Step 3


Build the DC amplifier. When building the circuit into the case, make sure you leave room for the meter. If you can, use a schottky diode for the reverse polarity protection diode D1. Schottky's have lower forward voltage drop, so you will get more life out of the battery. IC1 is a 5 volt voltage regulator, LM2931. We could use a 7805, or the low-power version 78L05, but the LM2931 is a very-low-power, low-dropout regulator which will extend battery life greatly. Mount the two 10uF tantalum capacitors as close as possible to the input and output leads of the voltage regulator. Voltage regulators tend to be unstable if there is long leads or no capacitors on their input / output.


There are many op-amps with the same pin-outs as the LM308 and LM358, but don't be tempted to substitute either of them. These op-amps were chosen because they have particular properties that we need in this circuit. The LM308 has a low input offset voltage, and the LM358 common-mode range includes ground. If you use any other op-amps, this circuit will not work properly.


The meter is, again, a level meter out of an old tape deck. If you are going to buy a meter, get a 1 mA meter.

How it works - DC Amplifier


A low-voltage schottky diode protects the field strength meter against reverse battery connection. While the antenna amplifier runs directly from the 9 volt battery, the DC amplifier runs from a regulated voltage. Otherwise the readings will be dependent on the battery voltage. The regulated 5 volts is supplied to the two op-amps, and the 4K7 resistor for the reference voltage.


The first stage of the DC amplifier, IC3, is called a 'differential amplifier'. That is, it amplifies the difference between the voltage on it's negative and positive inputs. The ratio between the input resistor and the feedback resistor determine the gain of the amplifier. In this case the input resistor is 10K and the feedback resistor is 1M, so the gain is 100. The input signal goes into the negative input of the op-amp, so this is an 'inverting' amplifier. If the voltage on it's input rises, the voltage on the output falls. The reference voltage is connected to the positive input, so with a gain of 100, if the voltage on the negative input falls lower than the reference voltage by 1mV (millivolt), the output will rise above the reference voltage by 100mV. The differential amplifier is amplifying the difference between the 'ref' and 'sig' inputs.


The 'battery test' push button switch shorts the 'sig' input to ground, which simulates a massive signal. The op-amp output will swing to maximum, and the needle on the meter will swing right over to full scale deflection. If the needle does not go all the way to maximum when this button is pressed, the battery voltage has fallen too low for reliable readings.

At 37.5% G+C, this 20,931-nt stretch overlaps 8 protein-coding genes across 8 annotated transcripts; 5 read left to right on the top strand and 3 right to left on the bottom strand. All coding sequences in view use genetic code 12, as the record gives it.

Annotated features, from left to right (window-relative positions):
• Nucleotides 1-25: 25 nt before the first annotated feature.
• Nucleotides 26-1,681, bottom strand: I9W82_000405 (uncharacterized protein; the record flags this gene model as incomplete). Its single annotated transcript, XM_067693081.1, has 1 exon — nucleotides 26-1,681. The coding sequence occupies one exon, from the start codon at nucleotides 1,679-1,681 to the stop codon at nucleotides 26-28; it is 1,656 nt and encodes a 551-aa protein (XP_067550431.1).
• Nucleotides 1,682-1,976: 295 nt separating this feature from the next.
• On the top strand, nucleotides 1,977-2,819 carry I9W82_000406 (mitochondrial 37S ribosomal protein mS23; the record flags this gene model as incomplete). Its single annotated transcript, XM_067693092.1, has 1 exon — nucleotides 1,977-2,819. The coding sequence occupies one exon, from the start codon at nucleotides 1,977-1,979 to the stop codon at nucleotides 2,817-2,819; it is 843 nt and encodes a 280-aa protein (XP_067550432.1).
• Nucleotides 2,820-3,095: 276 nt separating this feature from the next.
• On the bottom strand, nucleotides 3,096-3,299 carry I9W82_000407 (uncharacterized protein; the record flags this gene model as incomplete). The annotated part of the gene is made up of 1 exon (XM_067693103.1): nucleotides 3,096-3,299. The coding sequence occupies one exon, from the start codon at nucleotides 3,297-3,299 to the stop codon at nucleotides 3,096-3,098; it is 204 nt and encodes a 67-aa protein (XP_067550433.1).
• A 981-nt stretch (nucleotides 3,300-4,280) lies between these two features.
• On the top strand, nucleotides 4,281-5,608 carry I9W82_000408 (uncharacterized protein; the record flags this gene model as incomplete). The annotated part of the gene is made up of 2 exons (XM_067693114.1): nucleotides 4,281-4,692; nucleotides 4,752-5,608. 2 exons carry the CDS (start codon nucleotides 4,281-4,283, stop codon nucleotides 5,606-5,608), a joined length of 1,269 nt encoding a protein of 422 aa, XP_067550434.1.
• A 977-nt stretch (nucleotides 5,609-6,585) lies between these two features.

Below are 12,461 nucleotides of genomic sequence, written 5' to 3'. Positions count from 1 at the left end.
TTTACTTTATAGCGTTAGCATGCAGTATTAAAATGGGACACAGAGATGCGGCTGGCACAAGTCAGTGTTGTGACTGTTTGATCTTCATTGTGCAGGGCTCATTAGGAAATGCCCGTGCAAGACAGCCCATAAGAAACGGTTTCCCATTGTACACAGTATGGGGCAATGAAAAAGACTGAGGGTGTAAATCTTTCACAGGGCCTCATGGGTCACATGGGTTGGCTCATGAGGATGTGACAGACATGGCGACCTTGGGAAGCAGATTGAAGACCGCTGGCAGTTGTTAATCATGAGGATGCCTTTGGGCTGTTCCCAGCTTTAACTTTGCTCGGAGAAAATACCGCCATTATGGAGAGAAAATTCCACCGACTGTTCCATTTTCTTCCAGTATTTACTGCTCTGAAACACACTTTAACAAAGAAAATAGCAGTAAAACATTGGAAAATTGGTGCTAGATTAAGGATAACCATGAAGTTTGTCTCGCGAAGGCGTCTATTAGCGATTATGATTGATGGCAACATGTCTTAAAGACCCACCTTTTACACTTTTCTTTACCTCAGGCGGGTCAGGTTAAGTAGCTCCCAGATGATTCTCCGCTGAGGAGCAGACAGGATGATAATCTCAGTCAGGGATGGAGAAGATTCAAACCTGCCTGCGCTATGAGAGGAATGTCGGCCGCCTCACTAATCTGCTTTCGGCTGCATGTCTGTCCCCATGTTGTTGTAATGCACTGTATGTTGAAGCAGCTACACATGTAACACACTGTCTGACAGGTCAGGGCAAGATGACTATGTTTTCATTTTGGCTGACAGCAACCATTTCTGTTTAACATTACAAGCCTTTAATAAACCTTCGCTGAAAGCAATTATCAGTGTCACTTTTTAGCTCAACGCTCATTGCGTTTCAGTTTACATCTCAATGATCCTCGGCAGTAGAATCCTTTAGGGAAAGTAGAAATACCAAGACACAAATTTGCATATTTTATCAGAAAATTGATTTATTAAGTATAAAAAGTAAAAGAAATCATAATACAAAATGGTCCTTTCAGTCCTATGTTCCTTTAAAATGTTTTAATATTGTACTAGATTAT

The negative side of the meter (the actual meter) has to be at the reference voltage, but we can't just connect it to the cathode of the detector diode. The meter is too big a load, and will cause the reference voltage to fluctuate. Readings will be meaningless. We will 'buffer' the reference voltage by passing it through an amplifier (IC2a) that is configured to not amplify. This circuit is called a 'voltage follower'. It's called that because it's output voltage is always exactly the same as it's input voltage. But, the op-amp doesn't put any load on the voltage on it's input, and will hold the voltage on it's output rock steady while taking all the load of the meter.


The output of the first stage of the DC amplifier feeds into the positive input of the second stage of the DC amplifier, IC2b. This is a 'non-inverting' amplifier. The gain of the second stage is set by the ratio of the feedback resistor to the reference resistor. With VR1 set to maximum resistance the gain is 101, at minimum the gain is 1.


VR2 adjusts the meter current for full scale deflection.

Step 4


Make sure you have a good battery in the field strength meter. Press the 'batt test' button. Adjust VR2 until the meter is full scale. The only other adjustment is VR1, the sensitivity. Adjust VR1 to the sensitivity you want and that's it!

Shown here is my meter, on maximum sensitivity, detecting my mobile phone from 1 metre away.

Final Notes


If you require more sensitivity, change VR1 to 1Meg ohm. This will give the second stage a maximum gain of 1000. If you want a range control, remove VR1 and substitute it for a rotary switch and four resistors of 1K, 10K, 100K, and 1M, and label the switch positions 1000, 100, 10, and 1.


As it turned out, my analogue meter did not fit inside my case, so I fitted a LED digital meter. I figured this would be better because I wanted to be able to use it at night, and backlighting the analogue meter would flatten the battery too quickly. This was a mistake. Dancing numbers are harder to read than a needle, especially when mobile, so I built another field strength meter, this time with a LED bargraph display using an LM3915.